While seed companies have started to recover their inventory , the need for seed remains. Unemployment rates continue to rise in the US, and stay-at-home orders dramatically limit families’ ability to access fresh, nutritious food. For those most at risk of hunger and malnutrition, seed for home-based "resilience gardens" provides safe, essential nutrition.

It’s rare for us to partner so close to home, and we’re proud to be partnering locally as an addition to our international work — we believe local leaders are essential everywhere. This report introduces several new partners: Blue Ridge Women in Agriculture, Ashe County Library, and Watauga Seed Library in North Carolina.

Blue Ridge Women in Agriculture helps build an equitable, sustainable High Country local food system by supporting producers and cultivating community connections that educate, inspire, and increase the demand for local food.

Planting boxes are ready to go

Planting boxes are ready to go

Hi Folks, 

This update comes from our Peace Corps partner in Morocco, who you may remember from a previous report in June of 2019. Peace Corps Morocco focuses on empowering youth and local communities in remote, mostly rural areas. Gardens are created on the grounds of youth centers and boarding schools where Peace Corps volunteers use seeds as an opportunity to demonstrate lessons about the environment and agriculture. This keeps people linked to their land by nurturing an understanding of botanical life. 

Students lead the planning and production: cultivating soil, constructing garden beds, and planting seeds. During this process, the young gardeners learn about agricultural practices and environmental issues. Between their work in the gardens and accompanying lessons, they leave prepared to start their own local garden project, encouraging the community to start growing food of their own. 

Since the outbreak of COVID-19, the safety of students and teachers has become paramount. Planting and regular classes have been put on hold at the youth centers and boarding schools. However, one garden at the Dar Chabaab was completed prior to the pandemic. One Peace Corps volunteer writes:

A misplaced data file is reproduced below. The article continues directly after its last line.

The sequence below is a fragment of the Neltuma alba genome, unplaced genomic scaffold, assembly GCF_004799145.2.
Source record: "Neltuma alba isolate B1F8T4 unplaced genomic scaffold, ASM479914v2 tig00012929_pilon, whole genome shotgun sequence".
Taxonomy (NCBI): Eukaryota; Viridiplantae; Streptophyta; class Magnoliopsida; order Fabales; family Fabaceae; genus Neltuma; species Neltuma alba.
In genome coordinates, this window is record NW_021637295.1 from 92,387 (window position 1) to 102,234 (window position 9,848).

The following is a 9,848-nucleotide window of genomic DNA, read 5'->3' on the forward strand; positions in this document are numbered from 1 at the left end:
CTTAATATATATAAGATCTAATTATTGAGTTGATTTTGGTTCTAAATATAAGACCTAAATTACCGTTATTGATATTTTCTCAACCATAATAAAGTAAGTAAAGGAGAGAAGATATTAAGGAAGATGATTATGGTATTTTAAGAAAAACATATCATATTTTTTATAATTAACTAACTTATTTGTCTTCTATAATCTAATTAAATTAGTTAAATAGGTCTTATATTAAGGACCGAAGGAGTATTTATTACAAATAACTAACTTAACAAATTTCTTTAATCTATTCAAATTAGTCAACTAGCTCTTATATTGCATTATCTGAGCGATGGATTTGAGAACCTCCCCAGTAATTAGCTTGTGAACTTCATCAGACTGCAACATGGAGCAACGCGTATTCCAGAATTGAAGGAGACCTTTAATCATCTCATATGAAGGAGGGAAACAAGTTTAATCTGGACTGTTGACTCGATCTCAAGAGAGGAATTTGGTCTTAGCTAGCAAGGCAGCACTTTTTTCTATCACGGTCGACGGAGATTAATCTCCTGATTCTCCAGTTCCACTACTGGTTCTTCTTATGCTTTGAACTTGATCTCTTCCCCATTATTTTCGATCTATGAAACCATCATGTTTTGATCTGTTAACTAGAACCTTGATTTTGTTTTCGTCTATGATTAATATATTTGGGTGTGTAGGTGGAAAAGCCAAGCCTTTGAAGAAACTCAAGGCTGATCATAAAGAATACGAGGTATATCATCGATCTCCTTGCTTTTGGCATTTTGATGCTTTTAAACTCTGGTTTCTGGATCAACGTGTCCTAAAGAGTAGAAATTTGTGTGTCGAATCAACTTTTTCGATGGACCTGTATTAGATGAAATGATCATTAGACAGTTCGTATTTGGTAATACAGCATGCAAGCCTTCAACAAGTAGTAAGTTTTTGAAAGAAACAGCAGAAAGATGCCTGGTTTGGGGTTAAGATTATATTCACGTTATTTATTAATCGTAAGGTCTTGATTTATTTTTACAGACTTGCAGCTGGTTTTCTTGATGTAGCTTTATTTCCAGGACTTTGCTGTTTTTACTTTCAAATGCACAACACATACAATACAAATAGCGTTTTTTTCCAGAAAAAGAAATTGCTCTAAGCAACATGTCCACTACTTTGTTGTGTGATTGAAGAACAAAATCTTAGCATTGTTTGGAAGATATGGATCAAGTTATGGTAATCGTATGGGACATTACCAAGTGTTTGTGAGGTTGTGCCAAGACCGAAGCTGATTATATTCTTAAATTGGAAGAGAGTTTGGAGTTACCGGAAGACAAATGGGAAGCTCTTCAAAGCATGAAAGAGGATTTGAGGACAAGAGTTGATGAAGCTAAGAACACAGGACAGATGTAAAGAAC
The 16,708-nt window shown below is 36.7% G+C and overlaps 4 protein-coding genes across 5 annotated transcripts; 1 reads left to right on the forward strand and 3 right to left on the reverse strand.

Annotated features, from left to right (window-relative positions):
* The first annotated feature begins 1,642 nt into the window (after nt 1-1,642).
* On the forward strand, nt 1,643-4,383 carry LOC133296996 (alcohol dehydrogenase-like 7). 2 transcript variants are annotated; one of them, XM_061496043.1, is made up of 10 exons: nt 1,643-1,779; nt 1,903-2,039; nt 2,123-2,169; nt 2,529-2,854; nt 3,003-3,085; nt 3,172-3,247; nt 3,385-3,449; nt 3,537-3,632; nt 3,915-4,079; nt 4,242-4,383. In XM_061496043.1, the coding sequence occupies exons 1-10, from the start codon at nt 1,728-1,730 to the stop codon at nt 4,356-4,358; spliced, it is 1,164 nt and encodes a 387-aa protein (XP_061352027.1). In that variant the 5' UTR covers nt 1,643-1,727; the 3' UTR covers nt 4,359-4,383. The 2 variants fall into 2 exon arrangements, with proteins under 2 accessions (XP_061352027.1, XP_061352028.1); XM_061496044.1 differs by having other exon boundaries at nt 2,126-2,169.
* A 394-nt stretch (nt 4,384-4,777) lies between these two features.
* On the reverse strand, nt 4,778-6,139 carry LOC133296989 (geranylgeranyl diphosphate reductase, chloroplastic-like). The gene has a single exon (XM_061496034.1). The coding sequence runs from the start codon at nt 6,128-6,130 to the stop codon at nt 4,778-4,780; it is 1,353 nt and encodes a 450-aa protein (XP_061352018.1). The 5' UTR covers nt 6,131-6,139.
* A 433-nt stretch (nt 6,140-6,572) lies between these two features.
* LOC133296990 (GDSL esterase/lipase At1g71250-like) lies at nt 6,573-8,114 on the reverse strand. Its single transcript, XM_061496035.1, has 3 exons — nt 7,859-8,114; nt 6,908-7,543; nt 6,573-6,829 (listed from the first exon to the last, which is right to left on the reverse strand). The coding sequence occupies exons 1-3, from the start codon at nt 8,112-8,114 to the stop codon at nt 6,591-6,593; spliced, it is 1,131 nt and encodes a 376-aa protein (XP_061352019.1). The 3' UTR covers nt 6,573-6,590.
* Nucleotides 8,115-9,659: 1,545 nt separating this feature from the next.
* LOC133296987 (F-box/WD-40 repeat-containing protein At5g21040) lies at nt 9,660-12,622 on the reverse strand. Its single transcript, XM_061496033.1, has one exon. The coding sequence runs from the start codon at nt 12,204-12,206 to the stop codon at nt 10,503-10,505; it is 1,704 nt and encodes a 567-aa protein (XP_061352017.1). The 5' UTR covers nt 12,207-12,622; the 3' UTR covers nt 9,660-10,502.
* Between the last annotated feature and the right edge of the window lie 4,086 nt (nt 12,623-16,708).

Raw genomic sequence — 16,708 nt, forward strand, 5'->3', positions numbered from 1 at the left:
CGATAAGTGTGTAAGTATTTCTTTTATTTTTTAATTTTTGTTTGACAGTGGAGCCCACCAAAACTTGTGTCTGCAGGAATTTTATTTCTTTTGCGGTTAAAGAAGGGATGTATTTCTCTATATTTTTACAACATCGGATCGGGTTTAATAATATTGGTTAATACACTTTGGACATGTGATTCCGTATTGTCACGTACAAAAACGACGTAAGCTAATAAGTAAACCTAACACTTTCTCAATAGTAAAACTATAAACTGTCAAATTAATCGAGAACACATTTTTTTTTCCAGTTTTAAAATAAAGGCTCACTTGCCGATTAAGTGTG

“I just want to follow up with a few notes about the Community Garden and our Environment Program, which I'm proud to say we were able to launch before life changed. Although everything came to an abrupt halt for all of us, I believe we will still be able to share with the kids some of the vegetables they planted during the season of Ramadan.”

- Mary-Elizabeth, Peace Corp Morocco Volunteer

Contact Us

Seed Programs International

PO Box 9163
Asheville, NC 28815
+1-828-337-8632

 

Seed Programs Canada (Affiliate)

Registered Charity No. 839858107RR0001
Lombardy, ON
613-406-6100

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Seed Programs International (SPI)

Seed Programs InternationalSeed Programs International (SPI) is a non-profit, tax exempt, non-governmental humanitarian organization.

We work thorough other humanitarian organizations, church groups, service clubs and individual donors, to provide quality seed to impoverished communities in developing countries enabling them to grow some of their own food. In addition to seed, SPI provides critical seed expertise and experience operating seed based self help programs.”

SPI is operated by individuals with over 50 years seed industry experience plus over 20 years experience in vegetable research and production. We also have 15 years experience operating programs that have successfully shipped seed to over 70 countries on five continents. SPI has shipped enough seed to plant over 1,000,000 vegetable gardens, providing more than 20 kinds of vegetables that are rich in vitamins and minerals often missing in people’s diets.